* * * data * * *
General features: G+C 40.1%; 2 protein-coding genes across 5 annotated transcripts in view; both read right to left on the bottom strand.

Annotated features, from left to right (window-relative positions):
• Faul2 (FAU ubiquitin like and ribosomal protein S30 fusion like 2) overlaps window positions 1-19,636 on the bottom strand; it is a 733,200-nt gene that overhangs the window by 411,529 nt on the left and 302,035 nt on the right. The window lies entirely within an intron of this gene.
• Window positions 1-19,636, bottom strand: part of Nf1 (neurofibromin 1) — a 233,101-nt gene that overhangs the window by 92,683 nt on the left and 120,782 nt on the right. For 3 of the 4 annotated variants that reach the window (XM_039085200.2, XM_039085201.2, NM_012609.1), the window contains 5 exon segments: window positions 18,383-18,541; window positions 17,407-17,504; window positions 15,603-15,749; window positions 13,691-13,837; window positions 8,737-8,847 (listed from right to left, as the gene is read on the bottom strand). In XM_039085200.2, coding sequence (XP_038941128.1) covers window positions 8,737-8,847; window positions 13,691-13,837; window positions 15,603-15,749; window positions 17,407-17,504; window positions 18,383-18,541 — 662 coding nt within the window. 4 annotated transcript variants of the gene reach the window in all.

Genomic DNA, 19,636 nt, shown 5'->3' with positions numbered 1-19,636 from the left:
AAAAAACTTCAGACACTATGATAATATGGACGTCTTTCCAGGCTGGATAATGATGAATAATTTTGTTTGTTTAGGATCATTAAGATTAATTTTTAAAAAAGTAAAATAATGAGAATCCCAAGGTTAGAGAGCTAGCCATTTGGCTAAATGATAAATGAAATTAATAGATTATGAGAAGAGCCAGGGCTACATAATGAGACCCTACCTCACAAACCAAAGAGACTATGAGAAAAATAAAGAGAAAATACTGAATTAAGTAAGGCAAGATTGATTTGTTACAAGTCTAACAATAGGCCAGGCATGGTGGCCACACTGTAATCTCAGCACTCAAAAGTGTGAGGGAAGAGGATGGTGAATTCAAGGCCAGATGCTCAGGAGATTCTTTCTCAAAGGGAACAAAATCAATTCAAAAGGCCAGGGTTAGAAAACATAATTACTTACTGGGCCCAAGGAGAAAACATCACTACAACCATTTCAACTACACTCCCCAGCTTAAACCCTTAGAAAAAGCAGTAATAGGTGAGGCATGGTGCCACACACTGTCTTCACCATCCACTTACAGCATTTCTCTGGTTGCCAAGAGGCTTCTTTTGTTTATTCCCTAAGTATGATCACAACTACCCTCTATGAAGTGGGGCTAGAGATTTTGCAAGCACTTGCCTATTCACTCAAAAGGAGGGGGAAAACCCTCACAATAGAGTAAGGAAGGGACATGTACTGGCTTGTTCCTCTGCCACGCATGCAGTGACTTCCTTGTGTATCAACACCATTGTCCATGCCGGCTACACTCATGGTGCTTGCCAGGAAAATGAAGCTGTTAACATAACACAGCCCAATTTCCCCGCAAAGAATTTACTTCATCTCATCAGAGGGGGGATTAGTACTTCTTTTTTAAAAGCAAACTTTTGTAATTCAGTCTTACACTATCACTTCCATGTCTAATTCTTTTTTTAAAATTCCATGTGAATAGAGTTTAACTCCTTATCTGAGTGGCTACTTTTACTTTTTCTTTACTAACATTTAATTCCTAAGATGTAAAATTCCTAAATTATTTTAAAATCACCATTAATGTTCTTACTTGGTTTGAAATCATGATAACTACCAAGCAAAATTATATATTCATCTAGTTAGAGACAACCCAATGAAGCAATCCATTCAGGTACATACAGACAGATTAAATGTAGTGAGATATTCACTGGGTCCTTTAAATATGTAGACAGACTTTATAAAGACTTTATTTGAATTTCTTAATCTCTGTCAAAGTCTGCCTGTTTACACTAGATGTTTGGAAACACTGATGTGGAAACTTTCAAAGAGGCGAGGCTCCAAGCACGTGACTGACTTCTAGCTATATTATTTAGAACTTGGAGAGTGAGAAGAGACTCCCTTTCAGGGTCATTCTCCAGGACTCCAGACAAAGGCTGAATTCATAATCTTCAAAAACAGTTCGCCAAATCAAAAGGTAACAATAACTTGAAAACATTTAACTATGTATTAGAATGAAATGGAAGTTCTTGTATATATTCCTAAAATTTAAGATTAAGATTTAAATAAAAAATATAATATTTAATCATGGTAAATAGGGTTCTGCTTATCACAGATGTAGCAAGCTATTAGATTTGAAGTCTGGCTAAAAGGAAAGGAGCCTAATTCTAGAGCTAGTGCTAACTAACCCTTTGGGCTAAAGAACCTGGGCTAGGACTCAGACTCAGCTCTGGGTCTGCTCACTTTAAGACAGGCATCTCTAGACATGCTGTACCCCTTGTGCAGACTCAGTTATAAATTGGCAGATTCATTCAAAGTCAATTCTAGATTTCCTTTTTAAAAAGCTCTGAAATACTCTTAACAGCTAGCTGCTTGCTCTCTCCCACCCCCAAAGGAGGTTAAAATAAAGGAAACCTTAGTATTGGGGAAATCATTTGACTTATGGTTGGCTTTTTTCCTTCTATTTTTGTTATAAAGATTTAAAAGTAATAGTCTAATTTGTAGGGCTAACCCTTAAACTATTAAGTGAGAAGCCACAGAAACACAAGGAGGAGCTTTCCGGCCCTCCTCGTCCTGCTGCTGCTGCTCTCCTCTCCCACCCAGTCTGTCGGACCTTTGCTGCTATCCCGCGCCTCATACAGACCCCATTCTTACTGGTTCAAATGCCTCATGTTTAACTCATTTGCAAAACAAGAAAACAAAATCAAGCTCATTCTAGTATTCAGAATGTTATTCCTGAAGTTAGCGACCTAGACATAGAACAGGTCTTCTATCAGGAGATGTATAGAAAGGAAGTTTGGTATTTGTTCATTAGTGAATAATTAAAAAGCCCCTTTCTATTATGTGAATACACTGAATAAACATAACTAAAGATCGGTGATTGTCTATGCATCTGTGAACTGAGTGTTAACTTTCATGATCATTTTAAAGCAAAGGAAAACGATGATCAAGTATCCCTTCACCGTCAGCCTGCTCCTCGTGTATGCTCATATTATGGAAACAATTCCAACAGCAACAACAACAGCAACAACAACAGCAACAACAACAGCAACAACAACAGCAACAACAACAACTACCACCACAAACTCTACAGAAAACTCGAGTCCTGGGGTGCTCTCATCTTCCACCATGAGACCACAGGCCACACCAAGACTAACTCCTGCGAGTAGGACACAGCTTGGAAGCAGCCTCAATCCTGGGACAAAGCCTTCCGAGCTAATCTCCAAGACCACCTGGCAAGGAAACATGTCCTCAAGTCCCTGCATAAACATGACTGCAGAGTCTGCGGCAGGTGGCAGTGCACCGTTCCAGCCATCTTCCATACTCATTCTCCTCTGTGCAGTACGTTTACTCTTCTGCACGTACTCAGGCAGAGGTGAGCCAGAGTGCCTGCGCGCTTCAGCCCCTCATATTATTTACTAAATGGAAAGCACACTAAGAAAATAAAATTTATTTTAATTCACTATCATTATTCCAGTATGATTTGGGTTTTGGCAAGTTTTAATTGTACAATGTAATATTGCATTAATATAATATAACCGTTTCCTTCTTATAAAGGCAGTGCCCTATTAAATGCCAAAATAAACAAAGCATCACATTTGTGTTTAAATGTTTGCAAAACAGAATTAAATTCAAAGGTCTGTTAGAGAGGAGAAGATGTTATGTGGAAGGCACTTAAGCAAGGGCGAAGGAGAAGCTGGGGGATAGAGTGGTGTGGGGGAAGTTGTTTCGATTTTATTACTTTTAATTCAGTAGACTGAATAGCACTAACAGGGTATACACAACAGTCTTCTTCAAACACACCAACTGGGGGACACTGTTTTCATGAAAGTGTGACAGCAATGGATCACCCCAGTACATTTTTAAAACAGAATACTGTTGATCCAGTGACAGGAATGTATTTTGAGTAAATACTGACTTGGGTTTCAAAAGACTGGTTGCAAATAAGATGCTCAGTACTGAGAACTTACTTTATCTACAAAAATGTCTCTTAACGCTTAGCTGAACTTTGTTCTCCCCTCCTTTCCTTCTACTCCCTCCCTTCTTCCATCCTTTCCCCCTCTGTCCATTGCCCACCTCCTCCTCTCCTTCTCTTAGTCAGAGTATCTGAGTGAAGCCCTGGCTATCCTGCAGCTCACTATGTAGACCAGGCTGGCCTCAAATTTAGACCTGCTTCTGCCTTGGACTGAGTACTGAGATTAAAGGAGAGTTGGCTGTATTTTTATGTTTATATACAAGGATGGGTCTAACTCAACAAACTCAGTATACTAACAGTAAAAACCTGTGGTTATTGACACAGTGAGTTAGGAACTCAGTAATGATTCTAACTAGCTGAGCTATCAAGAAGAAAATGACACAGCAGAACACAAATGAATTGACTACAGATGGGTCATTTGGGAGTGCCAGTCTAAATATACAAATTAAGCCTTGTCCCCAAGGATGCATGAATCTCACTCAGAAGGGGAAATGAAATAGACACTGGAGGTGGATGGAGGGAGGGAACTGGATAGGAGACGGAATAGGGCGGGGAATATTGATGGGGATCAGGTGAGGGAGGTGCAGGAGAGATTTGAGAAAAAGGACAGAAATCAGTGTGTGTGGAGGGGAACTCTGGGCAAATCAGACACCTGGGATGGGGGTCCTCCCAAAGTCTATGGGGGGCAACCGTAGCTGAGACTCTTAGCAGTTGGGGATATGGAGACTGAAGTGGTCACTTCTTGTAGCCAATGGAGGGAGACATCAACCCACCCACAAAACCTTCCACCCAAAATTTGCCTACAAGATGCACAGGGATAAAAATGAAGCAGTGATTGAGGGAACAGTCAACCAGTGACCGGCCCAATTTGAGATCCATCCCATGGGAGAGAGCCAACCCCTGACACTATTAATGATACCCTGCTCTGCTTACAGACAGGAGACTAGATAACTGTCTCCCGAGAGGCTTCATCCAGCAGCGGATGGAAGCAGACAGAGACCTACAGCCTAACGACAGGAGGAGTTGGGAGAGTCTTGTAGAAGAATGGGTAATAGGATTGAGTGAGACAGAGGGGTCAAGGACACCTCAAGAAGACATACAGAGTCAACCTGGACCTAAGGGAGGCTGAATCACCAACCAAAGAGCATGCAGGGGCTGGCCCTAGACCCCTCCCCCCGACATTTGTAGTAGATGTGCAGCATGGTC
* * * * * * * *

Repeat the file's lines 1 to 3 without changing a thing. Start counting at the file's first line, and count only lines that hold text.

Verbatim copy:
General features: G+C 40.1%; 2 protein-coding genes across 5 annotated transcripts in view; both read right to left on the bottom strand.

Annotated features, from left to right (window-relative positions):
• Faul2 (FAU ubiquitin like and ribosomal protein S30 fusion like 2) overlaps window positions 1-19,636 on the bottom strand; it is a 733,200-nt gene that overhangs the window by 411,529 nt on the left and 302,035 nt on the right. The window lies entirely within an intron of this gene.